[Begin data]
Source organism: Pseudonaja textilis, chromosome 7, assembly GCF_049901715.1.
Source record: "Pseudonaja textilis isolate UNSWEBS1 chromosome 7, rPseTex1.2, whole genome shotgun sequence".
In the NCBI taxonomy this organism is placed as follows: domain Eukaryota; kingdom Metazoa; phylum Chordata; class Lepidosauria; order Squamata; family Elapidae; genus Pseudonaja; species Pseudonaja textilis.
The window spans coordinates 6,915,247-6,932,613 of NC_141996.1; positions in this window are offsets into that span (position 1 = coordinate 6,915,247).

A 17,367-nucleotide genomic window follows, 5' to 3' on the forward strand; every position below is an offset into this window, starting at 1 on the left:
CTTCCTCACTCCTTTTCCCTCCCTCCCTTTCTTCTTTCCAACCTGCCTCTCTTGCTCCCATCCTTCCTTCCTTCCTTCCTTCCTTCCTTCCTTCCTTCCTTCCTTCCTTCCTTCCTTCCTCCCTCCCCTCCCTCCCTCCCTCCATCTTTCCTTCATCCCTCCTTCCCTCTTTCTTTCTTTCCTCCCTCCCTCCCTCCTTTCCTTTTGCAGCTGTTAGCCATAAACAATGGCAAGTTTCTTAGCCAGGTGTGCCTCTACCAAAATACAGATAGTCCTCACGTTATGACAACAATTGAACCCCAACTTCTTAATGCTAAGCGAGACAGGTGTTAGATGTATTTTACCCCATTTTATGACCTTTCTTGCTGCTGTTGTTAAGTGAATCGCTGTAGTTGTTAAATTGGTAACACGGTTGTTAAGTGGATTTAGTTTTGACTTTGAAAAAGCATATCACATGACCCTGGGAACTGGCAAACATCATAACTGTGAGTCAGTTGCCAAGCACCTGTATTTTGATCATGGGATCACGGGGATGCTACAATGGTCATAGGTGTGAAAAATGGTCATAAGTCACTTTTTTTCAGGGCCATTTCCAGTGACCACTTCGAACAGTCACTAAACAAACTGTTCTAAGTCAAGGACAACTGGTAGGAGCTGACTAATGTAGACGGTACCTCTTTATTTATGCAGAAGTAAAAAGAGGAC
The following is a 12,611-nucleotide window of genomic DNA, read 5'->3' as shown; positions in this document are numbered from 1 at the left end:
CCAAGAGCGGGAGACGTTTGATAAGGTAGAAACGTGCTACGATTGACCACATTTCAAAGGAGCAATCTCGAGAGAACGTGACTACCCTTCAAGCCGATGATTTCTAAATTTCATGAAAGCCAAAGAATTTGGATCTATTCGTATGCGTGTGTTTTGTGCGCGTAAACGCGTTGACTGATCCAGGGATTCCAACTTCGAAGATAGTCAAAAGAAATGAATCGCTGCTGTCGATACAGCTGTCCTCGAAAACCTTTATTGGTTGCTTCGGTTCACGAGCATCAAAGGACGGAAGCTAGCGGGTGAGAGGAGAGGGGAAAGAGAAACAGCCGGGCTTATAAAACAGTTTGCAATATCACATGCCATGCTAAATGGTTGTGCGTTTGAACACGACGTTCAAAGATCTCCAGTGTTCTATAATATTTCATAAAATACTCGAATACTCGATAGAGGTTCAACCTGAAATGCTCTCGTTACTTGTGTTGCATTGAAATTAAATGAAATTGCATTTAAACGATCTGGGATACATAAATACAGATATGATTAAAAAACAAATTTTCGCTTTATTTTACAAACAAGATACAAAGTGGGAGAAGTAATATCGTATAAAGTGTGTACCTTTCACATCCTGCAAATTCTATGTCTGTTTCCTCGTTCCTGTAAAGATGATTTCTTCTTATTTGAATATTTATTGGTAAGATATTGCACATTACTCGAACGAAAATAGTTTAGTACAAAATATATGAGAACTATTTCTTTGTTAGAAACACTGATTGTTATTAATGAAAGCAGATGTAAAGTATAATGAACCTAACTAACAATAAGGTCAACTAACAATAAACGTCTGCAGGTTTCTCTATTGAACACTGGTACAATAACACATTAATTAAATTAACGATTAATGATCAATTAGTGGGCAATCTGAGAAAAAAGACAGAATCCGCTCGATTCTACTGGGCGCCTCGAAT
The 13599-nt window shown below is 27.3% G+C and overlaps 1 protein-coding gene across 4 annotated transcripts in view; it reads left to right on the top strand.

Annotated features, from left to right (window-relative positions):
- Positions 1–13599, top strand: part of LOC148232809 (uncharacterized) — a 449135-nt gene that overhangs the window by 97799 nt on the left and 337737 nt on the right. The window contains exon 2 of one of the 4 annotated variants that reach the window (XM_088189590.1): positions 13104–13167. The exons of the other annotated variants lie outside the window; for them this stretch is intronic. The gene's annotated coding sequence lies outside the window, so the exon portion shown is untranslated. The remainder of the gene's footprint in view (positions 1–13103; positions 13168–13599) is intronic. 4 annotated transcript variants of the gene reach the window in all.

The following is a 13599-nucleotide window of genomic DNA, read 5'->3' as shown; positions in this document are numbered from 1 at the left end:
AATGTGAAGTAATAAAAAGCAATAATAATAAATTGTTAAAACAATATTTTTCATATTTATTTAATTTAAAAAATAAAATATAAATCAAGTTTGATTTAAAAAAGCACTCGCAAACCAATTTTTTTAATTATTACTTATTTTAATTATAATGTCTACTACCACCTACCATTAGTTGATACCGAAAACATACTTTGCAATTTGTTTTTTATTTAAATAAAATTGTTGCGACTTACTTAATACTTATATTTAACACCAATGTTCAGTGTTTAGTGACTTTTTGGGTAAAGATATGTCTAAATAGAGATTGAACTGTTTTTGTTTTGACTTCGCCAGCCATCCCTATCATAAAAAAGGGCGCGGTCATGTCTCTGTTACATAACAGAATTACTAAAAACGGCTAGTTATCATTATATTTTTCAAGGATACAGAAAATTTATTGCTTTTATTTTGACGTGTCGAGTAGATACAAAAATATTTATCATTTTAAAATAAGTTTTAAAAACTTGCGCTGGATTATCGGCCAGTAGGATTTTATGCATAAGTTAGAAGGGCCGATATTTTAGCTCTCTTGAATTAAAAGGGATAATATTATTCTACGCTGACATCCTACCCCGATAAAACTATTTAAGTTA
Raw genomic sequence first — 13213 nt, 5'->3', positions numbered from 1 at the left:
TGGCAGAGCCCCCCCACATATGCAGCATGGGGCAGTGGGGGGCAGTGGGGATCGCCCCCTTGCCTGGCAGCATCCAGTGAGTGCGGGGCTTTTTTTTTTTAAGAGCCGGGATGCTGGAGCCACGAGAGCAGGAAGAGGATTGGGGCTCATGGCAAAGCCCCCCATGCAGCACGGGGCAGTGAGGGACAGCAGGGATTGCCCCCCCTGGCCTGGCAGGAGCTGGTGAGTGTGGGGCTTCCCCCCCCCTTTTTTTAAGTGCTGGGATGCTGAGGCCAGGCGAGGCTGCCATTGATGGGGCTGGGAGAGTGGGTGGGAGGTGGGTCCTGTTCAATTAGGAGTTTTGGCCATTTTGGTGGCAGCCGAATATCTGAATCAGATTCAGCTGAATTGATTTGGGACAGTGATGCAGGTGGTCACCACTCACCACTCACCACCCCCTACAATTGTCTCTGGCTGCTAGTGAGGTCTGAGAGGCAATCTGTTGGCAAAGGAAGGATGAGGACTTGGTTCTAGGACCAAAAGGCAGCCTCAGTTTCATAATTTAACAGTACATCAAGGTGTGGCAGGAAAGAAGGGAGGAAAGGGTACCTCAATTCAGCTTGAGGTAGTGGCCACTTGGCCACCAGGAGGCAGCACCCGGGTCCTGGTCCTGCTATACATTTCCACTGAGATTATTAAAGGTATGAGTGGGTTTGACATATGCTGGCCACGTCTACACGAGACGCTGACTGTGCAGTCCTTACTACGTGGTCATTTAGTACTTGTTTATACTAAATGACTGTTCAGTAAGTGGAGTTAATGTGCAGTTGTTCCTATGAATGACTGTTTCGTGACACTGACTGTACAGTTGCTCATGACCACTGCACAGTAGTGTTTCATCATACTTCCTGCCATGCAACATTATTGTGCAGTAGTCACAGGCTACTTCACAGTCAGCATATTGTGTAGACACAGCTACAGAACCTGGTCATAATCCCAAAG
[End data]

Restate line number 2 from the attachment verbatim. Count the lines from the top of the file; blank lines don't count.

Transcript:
Source record: "Pseudonaja textilis isolate UNSWEBS1 chromosome 7, rPseTex1.2, whole genome shotgun sequence".